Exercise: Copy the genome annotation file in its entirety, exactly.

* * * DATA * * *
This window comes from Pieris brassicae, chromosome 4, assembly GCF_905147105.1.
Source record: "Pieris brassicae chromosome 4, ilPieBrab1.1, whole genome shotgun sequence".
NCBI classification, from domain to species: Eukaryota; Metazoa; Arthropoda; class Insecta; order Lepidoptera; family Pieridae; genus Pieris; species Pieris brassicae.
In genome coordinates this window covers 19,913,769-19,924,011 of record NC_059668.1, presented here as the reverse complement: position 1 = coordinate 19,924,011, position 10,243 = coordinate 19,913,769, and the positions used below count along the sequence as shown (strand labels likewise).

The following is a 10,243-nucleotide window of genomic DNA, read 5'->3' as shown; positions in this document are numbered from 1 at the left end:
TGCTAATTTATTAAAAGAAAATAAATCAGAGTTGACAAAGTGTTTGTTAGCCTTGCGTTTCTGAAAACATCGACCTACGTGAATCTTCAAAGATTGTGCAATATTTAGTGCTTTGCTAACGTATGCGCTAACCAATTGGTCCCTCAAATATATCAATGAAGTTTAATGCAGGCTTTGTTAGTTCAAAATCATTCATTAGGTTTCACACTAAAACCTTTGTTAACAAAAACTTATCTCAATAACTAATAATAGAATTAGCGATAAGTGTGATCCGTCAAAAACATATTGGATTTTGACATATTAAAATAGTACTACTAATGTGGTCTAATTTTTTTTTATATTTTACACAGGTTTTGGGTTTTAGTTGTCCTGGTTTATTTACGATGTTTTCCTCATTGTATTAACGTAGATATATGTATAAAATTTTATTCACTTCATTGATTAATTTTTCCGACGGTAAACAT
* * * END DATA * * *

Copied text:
This window comes from Pieris brassicae, chromosome 4, assembly GCF_905147105.1.
Source record: "Pieris brassicae chromosome 4, ilPieBrab1.1, whole genome shotgun sequence".
NCBI classification, from domain to species: Eukaryota; Metazoa; Arthropoda; class Insecta; order Lepidoptera; family Pieridae; genus Pieris; species Pieris brassicae.
In genome coordinates this window covers 19,913,769-19,924,011 of record NC_059668.1, presented here as the reverse complement: position 1 = coordinate 19,924,011, position 10,243 = coordinate 19,913,769, and the positions used below count along the sequence as shown (strand labels likewise).

The following is a 10,243-nucleotide window of genomic DNA, read 5'->3' as shown; positions in this document are numbered from 1 at the left end:
TGCTAATTTATTAAAAGAAAATAAATCAGAGTTGACAAAGTGTTTGTTAGCCTTGCGTTTCTGAAAACATCGACCTACGTGAATCTTCAAAGATTGTGCAATATTTAGTGCTTTGCTAACGTATGCGCTAACCAATTGGTCCCTCAAATATATCAATGAAGTTTAATGCAGGCTTTGTTAGTTCAAAATCATTCATTAGGTTTCACACTAAAACCTTTGTTAACAAAAACTTATCTCAATAACTAATAATAGAATTAGCGATAAGTGTGATCCGTCAAAAACATATTGGATTTTGACATATTAAAATAGTACTACTAATGTGGTCTAATTTTTTTTTATATTTTACACAGGTTTTGGGTTTTAGTTGTCCTGGTTTATTTACGATGTTTTCCTCATTGTATTAACGTAGATATATGTATAAAATTTTATTCACTTCATTGATTAATTTTTCCGACGGTAAACAT